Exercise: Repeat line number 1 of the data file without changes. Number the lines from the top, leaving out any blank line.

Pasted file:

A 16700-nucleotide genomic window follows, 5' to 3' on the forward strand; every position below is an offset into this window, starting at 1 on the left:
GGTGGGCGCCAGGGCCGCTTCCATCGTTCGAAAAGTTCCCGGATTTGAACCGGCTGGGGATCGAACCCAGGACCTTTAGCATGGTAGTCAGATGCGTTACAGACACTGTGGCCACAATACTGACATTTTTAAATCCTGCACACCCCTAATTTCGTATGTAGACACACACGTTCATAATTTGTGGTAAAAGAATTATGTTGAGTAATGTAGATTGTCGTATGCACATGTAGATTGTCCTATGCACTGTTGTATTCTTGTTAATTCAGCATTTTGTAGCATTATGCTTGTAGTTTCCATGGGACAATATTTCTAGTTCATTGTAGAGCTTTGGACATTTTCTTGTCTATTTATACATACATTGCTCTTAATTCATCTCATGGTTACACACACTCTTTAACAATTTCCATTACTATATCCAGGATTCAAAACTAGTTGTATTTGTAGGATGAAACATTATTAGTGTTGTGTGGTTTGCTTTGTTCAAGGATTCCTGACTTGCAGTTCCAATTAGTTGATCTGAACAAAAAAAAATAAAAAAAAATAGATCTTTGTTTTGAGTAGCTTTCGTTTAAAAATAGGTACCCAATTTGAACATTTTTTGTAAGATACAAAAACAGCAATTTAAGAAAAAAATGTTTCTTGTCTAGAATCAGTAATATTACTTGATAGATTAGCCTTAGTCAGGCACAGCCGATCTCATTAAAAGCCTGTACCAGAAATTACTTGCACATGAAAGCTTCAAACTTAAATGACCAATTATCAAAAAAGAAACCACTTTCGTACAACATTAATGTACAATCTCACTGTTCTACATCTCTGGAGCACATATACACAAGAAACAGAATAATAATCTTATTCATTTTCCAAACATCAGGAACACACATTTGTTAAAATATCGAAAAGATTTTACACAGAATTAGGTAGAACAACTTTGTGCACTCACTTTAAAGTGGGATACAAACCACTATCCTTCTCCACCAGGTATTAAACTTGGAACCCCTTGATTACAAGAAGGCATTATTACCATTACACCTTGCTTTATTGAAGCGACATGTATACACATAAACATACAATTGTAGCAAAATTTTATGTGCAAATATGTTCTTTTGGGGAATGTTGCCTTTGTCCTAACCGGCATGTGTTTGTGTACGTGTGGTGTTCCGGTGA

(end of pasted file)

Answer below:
A 16700-nucleotide genomic window follows, 5' to 3' on the forward strand; every position below is an offset into this window, starting at 1 on the left: